organization
publishing date
type
Thesis
publication status
published
subject
keywords
Melanoma, molecular subtypes, gene expression, next generation sequencing
pages
71 pages
publisher
Lund University, Faculty of Medicine
defense location
Föreläsningssal 3, Centralblocket, Getingevägen 4, Skånes Universitetssjukhus i Lund.
defense date
2016-12-08 09:00
ISBN
978-91-7619-371-6
language
English
LU publication?
yes
id
00d94dd7-abaa-47a1-b1ed-ee0c68270813
date added to LUP
2016-11-17 11:16:13
date last changed
2016-11-22 11:17:20
@phdthesis{00d94dd7-abaa-47a1-b1ed-ee0c68270813,
  abstract     = {Cutaneous malignant melanoma (CMM) is the most lethal form of skin cancer and its incidence has increased faster than that of any other cancer, rendering it a major public health problem worldwide. High-throughput screenings have opened the door to a new scientific world, which enables molecular-based characterization of large cancer cohort collections. The aim of the research presented in this thesis was to explore the molecular landscapes of melanoma tumors on a genomic and transcriptomic level and subsequently correlate certain molecular features with patient survival, treatment response and tumor evolutionary patterns. <br/><br/>In Paper I, it was concluded that metastatic melanoma could be divided into transcriptomic subtypes (gene expression (GEX) phenotypes) possessing diverse biological and clinical features. Patients harboring melanomas infiltrated by immune cells, i.e. the high-immune subtype, showed a superior survival, whereas highly proliferative melanomas, i.e. the proliferative subtype, was correlated to a poor survival outcome and resistance to targeted therapies. Moreover, it was also shown that, irrespectively of the GEX phenotypes, melanomas could be divided into genomic subtypes based on genetic aberrations in the mitogen-activated protein kinase (MAPK) signaling pathway. In Paper II, it was found that mutations in the tumor suppressor gene neurofibromin 1 (NF1), was linked to inferior survival. <br/><br/>Today, it is well accepted that most tumors possess some level of intratumor heterogeneity (ITH), i.e. subclonality, influencing disease progression. In Papers III and IV, the evolutionary aspects of melanoma were considered by analyzing ITH, as well as disease progression on a molecular basis. When analyzing multiple metastatic lesions from individual patients, we found that most tumors were genetically different, with a common stem of genetic aberrations and the addition of new “private” ones, thus pointing to continued evolution during progression. Moreover, the GEX proliferative phenotype appeared to be correlated to a later disease course. From multiregional biopsies from single tumors, it was found that mutations in the MAPK signaling pathway appeared to be early events in tumorigenesis. Heterogeneous somatic mutations were found in the range of 3-38%, thus highlighting different levels of subclonality in melanoma. A high degree of mutational heterogeneity was associated with a more aggressive disease progression. <br/><br/>In conclusion, melanoma is a complex molecular disease that can be characterized by genomic and transcriptomic signatures with clinical implications. However, a single biopsy might not reflect the true tumor complexity, and subclonality may be one reason behind resistance development.<br/>},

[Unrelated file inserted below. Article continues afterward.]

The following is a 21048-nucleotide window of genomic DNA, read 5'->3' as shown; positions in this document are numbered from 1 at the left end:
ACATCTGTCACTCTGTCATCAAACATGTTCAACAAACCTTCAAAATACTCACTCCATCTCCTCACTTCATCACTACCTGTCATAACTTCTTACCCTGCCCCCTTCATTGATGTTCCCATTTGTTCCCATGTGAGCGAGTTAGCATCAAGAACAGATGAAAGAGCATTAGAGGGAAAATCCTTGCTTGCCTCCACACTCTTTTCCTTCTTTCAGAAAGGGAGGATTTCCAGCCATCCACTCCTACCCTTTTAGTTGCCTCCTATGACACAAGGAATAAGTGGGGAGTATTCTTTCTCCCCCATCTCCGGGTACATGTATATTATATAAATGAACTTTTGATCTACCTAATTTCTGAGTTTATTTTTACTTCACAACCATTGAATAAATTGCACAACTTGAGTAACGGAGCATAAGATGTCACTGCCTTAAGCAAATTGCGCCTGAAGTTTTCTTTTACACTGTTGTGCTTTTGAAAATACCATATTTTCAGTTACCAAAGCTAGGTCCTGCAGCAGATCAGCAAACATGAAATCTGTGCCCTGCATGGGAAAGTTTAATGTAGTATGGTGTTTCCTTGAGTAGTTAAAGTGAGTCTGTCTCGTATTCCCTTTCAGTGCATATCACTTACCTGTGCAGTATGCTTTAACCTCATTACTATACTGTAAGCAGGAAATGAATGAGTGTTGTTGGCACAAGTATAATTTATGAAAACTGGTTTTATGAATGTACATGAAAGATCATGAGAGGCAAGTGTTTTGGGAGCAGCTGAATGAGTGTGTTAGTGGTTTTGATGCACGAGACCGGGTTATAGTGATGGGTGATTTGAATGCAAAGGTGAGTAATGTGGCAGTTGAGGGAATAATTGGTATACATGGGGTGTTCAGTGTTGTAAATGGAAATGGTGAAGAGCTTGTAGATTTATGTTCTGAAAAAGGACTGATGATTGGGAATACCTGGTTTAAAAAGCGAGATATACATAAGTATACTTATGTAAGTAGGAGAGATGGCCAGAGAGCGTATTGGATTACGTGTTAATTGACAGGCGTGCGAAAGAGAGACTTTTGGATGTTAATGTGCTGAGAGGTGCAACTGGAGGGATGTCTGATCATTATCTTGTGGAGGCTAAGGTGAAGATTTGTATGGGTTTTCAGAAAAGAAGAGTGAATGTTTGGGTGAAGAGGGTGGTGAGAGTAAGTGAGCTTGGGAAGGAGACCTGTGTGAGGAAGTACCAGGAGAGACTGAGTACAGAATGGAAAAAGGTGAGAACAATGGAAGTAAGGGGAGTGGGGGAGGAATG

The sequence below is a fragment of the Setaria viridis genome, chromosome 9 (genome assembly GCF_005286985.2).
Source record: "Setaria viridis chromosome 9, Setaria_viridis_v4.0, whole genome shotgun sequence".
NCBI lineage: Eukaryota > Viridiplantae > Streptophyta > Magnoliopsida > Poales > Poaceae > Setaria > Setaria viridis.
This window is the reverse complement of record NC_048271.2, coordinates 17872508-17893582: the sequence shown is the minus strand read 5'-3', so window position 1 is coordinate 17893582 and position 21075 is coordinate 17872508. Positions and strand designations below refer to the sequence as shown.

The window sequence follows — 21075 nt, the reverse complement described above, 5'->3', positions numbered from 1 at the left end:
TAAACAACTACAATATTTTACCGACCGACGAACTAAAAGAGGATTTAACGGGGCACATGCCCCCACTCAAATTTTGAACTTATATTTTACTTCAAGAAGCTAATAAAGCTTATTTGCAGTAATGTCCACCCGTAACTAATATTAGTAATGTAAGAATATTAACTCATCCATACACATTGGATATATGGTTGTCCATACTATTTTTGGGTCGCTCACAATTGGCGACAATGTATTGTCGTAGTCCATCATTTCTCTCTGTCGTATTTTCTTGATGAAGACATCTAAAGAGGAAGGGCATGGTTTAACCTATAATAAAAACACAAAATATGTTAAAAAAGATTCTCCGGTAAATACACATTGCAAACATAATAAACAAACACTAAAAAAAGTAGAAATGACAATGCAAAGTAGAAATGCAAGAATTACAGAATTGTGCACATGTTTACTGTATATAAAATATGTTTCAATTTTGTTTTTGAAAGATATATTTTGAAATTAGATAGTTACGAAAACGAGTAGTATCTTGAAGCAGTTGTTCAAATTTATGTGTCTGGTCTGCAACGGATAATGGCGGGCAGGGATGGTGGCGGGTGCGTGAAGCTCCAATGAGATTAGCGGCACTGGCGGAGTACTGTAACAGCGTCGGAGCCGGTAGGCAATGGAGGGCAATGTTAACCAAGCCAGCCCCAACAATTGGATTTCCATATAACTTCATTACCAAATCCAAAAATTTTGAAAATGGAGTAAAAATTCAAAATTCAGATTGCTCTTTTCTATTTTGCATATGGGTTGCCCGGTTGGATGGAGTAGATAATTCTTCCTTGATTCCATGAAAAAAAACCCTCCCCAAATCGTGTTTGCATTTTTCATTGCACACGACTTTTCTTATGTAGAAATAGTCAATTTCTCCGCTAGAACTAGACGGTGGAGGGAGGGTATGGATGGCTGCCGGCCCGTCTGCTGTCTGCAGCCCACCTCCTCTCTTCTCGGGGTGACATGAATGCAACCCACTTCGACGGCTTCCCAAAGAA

author       = {Cirenajwis, Helena},
  isbn         = {978-91-7619-371-6},
  keyword      = {Melanoma, molecular subtypes, gene expression, next generation sequencing},
  language     = {eng},
  pages        = {71},
  publisher    = {Lund University, Faculty of Medicine},
  school       = {Lund University},
  title        = {Molecular Subtypes of Melanoma. Biological and Clinical Significance.},
  year         = {2016},
}